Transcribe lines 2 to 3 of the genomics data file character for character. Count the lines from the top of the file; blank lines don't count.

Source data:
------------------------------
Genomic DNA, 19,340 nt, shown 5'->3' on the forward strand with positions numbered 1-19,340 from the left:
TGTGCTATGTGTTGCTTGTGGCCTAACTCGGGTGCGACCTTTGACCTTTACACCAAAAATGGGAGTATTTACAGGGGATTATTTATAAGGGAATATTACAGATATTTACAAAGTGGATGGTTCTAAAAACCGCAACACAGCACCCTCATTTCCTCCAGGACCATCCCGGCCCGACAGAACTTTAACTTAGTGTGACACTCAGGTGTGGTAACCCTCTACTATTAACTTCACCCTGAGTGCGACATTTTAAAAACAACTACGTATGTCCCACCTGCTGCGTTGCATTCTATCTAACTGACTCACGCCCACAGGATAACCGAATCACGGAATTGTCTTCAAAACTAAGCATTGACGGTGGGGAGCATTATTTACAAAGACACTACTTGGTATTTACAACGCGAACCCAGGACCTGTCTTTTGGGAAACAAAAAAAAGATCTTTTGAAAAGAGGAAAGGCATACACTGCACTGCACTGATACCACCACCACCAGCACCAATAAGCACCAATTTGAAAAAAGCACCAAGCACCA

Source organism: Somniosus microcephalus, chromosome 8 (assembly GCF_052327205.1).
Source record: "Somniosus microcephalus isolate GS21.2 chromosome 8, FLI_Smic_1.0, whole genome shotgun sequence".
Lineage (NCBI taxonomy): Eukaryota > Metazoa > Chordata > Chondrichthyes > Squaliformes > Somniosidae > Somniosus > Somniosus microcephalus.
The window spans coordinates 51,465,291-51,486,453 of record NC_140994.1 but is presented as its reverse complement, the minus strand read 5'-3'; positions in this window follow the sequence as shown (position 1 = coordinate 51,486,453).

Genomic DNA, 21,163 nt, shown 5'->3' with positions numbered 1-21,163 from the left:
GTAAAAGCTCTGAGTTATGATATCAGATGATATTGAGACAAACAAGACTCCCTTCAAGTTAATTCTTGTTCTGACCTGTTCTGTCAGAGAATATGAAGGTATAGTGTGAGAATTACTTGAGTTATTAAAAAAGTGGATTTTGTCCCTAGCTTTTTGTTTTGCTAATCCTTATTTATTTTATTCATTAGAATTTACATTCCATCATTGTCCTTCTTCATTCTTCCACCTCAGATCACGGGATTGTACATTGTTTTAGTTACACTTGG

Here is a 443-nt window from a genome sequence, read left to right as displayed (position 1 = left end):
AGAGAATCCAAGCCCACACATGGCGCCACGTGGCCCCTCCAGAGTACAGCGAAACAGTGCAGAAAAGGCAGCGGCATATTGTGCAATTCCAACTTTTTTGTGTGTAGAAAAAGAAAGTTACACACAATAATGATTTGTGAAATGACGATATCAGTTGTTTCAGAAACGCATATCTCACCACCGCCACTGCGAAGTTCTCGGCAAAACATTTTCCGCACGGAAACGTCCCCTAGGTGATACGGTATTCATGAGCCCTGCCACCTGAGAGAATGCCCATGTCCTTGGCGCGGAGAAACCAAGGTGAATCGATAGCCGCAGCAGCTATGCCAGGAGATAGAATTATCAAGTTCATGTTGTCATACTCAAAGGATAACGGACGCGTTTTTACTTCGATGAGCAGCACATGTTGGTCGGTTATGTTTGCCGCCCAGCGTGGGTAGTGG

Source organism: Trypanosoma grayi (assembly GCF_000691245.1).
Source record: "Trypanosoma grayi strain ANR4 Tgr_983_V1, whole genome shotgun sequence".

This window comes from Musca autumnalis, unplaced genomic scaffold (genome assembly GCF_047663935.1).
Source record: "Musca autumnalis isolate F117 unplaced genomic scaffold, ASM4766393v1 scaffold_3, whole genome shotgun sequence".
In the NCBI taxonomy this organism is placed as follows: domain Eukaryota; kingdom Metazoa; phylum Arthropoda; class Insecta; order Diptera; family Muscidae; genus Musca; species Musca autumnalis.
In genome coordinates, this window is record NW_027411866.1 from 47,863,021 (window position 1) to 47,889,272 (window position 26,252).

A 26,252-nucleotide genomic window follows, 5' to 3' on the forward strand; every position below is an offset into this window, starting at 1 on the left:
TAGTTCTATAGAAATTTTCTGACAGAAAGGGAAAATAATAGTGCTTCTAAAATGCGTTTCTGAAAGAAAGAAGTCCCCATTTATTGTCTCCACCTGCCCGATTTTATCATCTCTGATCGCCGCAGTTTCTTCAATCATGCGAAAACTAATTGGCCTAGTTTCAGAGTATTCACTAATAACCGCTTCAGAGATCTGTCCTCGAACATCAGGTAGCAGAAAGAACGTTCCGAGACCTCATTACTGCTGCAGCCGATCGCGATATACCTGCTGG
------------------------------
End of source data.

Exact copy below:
TGTGCTATGTGTTGCTTGTGGCCTAACTCGGGTGCGACCTTTGACCTTTACACCAAAAATGGGAGTATTTACAGGGGATTATTTATAAGGGAATATTACAGATATTTACAAAGTGGATGGTTCTAAAAACCGCAACACAGCACCCTCATTTCCTCCAGGACCATCCCGGCCCGACAGAACTTTAACTTAGTGTGACACTCAGGTGTGGTAACCCTCTACTATTAACTTCACCCTGAGTGCGACATTTTAAAAACAACTACGTATGTCCCACCTGCTGCGTTGCATTCTATCTAACTGACTCACGCCCACAGGATAACCGAATCACGGAATTGTCTTCAAAACTAAGCATTGACGGTGGGGAGCATTATTTACAAAGACACTACTTGGTATTTACAACGCGAACCCAGGACCTGTCTTTTGGGAAACAAAAAAAAGATCTTTTGAAAAGAGGAAAGGCATACACTGCACTGCACTGATACCACCACCACCAGCACCAATAAGCACCAATTTGAAAAAAGCACCAAGCACCA

Source organism: Somniosus microcephalus, chromosome 8 (assembly GCF_052327205.1).